The determination of gluten content is one of the oldest and still most frequently used wheat qualification methods [37]. In this area as well, there was a demand, mainly from breeding professionals, for the development of a method with a significantly smaller sample requirement than the standard one, which enables the screening of lines in significantly earlier breeding phases. With a cereal chemistry approach, it is also possible to further study the isolated gluten. Not to mention that another main actor in the hydration and dough formation processes is starch, and the investigation of its properties and role has gained new momentum when varieties with, for example, special carbohydrate composition (low amylose or waxy) coming to the fore. Previously, there was no gluten-washing equipment available, which was suitable for both the examination of smaller than standard sample quantities and the separation of the washed-out starch. With this in mind, we also launched the development of our combined macro and micro gluten-washing instrument, later named the GluStar® System, together with Lab-Intern Kft., which debuted at the 13th Gluten Workshop in China in 2011 [38].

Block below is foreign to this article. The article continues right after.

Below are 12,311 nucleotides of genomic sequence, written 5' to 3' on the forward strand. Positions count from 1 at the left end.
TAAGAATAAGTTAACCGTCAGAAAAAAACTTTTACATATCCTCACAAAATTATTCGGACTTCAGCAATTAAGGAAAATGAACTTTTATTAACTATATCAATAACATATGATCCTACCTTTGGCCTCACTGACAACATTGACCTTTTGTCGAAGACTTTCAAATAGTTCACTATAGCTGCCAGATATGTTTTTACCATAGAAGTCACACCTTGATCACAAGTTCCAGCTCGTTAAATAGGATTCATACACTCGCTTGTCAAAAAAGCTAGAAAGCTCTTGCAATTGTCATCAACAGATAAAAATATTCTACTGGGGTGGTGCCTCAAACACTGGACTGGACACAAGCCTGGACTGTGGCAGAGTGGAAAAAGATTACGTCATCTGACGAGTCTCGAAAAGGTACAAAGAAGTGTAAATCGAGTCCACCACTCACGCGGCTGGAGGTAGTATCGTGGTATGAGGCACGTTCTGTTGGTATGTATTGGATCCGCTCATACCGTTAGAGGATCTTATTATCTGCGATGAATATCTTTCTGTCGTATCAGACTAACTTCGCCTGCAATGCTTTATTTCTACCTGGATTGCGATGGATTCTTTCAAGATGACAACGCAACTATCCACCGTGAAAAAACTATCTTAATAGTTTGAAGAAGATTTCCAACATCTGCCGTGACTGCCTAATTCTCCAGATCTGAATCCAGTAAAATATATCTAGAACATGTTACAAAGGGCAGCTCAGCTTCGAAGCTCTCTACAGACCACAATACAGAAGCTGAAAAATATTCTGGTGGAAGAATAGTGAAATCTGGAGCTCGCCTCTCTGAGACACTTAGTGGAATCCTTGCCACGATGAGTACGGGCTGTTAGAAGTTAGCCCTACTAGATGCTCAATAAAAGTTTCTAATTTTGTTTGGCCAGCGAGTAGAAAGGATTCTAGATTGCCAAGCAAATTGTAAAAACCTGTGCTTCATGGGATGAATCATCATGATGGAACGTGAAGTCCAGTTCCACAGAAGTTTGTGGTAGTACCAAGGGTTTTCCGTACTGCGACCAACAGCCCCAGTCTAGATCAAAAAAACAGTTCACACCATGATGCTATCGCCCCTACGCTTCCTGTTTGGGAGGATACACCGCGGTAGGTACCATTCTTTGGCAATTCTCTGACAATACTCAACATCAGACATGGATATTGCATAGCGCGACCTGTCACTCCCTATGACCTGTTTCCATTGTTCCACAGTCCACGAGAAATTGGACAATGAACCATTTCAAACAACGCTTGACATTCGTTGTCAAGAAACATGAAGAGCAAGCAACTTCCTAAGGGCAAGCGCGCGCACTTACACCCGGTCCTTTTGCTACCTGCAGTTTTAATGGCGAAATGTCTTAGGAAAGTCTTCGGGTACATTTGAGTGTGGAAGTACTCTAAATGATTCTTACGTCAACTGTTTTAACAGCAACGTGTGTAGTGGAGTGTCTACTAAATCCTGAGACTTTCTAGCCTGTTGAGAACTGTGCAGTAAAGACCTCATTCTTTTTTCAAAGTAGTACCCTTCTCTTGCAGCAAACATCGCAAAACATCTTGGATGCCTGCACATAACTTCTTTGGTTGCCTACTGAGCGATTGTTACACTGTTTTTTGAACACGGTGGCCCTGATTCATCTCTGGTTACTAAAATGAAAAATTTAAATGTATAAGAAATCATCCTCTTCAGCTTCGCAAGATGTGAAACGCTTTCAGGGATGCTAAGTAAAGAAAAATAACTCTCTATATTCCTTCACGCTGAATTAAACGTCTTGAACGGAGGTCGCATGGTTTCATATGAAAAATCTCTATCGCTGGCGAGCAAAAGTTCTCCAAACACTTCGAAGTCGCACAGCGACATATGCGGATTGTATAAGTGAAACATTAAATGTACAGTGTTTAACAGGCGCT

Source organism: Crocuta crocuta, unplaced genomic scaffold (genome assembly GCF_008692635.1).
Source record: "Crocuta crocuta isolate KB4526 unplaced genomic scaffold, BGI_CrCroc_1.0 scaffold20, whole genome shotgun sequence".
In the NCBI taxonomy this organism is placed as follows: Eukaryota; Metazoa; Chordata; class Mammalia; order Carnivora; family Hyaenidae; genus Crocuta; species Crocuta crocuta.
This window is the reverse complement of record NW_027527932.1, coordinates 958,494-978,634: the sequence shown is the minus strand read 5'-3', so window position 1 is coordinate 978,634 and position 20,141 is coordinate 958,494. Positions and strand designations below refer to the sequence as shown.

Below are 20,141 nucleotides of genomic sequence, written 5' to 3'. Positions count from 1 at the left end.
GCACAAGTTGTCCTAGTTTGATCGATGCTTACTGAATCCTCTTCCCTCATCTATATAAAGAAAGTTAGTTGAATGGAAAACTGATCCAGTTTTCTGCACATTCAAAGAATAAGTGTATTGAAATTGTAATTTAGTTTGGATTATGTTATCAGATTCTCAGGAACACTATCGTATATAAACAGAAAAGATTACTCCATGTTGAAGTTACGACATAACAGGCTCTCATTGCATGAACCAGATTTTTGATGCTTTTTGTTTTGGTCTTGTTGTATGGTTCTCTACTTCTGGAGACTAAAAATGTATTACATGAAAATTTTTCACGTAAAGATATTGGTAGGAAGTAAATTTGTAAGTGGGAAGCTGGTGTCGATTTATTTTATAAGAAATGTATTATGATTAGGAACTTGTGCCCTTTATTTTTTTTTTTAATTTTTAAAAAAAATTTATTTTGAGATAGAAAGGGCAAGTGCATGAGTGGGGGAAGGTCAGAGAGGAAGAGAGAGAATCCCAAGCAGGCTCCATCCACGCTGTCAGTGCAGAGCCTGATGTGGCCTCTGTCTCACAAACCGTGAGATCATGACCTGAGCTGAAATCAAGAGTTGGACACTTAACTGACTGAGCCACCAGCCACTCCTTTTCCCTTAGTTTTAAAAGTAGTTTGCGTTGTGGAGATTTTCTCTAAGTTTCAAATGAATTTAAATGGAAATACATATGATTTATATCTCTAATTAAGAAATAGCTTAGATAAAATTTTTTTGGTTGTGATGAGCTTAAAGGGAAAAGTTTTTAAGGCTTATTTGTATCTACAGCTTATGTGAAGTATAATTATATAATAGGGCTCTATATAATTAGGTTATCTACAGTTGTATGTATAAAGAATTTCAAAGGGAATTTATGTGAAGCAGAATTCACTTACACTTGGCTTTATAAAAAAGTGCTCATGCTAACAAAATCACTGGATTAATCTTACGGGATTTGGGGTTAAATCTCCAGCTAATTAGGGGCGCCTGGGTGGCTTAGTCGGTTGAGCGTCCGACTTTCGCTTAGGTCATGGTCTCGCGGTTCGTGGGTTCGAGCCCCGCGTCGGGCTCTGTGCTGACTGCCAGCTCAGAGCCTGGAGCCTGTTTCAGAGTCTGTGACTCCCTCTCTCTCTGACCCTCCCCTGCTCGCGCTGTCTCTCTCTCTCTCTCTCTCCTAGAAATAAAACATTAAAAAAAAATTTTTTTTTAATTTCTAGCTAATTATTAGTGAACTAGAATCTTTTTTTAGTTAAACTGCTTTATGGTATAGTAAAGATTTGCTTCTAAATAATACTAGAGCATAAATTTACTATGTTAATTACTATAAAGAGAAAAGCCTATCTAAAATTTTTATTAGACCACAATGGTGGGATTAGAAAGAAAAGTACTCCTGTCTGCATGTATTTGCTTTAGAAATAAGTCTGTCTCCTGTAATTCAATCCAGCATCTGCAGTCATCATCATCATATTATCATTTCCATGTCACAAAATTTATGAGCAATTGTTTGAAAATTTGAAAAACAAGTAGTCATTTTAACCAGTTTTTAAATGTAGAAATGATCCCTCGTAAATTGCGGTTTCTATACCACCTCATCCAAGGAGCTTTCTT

The rheological behavior of the dough structure formed after the hydration of ground wheat (water absorption, product-dependent optimal consistency, dough formation process, time, stability, etc.) is an extremely complex process in itself, we know a lot and we don’t know or understand even more. This is also a reason why only a total of several rheological tests (kneading tests, mono- and biaxial extensibility, viscosity, falling number, etc.) can provide more detailed information about dough properties [39]. However, it is still the final products that are consumed directly, the quality of which is the result of even more complicated, not unrelated factors. The quality and composition of the raw material, the biochemical and physico-chemical processes that take place during leavening (fermentation) and baking (heat treatment), then cooling and storage (aging) all influence the quality of the final product in ways that are partly known and partly still being researched. The question becomes particularly exciting if it is not white flours, but, e.g., whole grinds, also containing shell parts, whose properties are investigated. Here, in addition to protein and starch, the (bio)chemically much less reactive fibers, hydrophobic lipids, and even the different ionic strength, pH, etc., also enter the picture as structure-forming factors [40]. In order to be able to carry out comparative tests between the quality of the raw material and the quality of the final product, and to enable the examination of the influencing factors, reproducible laboratory bakery tests are needed. Such standard tests have been used in domestic and international practice for a long time [41, 42, 43]. However, the biggest problem is exactly the precision (repeatability, reproducibility) of the implementation of the methods. Currently used standard methods are based on manual execution, with all its “beauty” and reliability problems. Improving the reproducibility of the methods can be achieved by reducing the occurrence of random errors, primarily by at least partially eliminating the human factor. An obvious solution seems to be the at least partial automation of the test loaf production operations (kneading, shaping, leavening, baking, cooling) and evaluation methods (volume, height, texture, etc.).